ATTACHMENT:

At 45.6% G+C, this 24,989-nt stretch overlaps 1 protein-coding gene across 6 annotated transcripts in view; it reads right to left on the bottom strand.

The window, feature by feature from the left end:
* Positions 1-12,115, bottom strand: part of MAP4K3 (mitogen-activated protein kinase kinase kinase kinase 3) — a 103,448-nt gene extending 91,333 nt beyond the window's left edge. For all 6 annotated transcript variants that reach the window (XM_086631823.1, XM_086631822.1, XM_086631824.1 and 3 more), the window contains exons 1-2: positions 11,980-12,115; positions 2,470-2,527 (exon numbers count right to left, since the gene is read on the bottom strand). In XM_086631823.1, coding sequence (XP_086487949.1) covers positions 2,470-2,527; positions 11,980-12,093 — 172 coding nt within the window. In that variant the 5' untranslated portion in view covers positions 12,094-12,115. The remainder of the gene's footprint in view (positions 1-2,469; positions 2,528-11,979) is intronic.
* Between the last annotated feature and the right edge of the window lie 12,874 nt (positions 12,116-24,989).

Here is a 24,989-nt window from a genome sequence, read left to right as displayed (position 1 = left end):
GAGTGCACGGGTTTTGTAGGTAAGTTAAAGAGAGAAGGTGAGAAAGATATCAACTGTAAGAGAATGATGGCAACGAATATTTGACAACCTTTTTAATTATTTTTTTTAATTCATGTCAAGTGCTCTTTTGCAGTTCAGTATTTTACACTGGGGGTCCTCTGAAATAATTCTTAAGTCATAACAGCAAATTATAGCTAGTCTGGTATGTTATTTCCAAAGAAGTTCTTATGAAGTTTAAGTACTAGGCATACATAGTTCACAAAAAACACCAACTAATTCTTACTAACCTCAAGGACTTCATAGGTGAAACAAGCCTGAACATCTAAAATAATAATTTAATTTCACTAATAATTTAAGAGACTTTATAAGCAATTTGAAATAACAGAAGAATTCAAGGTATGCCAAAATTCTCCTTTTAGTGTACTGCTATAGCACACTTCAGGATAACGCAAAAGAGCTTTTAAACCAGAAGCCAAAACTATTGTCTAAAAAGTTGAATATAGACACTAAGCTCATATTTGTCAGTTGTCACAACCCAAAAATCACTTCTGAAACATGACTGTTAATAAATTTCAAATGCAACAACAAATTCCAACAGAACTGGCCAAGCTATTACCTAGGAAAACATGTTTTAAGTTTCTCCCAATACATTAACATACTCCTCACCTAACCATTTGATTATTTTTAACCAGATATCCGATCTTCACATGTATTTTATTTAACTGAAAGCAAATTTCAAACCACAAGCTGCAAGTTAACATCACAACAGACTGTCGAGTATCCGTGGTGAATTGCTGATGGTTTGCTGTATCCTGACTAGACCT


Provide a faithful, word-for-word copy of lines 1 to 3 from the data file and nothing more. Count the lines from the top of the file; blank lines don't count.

At 45.6% G+C, this 24,989-nt stretch overlaps 1 protein-coding gene across 6 annotated transcripts in view; it reads right to left on the bottom strand.

The window, feature by feature from the left end:
* Positions 1-12,115, bottom strand: part of MAP4K3 (mitogen-activated protein kinase kinase kinase kinase 3) — a 103,448-nt gene extending 91,333 nt beyond the window's left edge. For all 6 annotated transcript variants that reach the window (XM_086631823.1, XM_086631822.1, XM_086631824.1 and 3 more), the window contains exons 1-2: positions 11,980-12,115; positions 2,470-2,527 (exon numbers count right to left, since the gene is read on the bottom strand). In XM_086631823.1, coding sequence (XP_086487949.1) covers positions 2,470-2,527; positions 11,980-12,093 — 172 coding nt within the window. In that variant the 5' untranslated portion in view covers positions 12,094-12,115. The remainder of the gene's footprint in view (positions 1-2,469; positions 2,528-11,979) is intronic.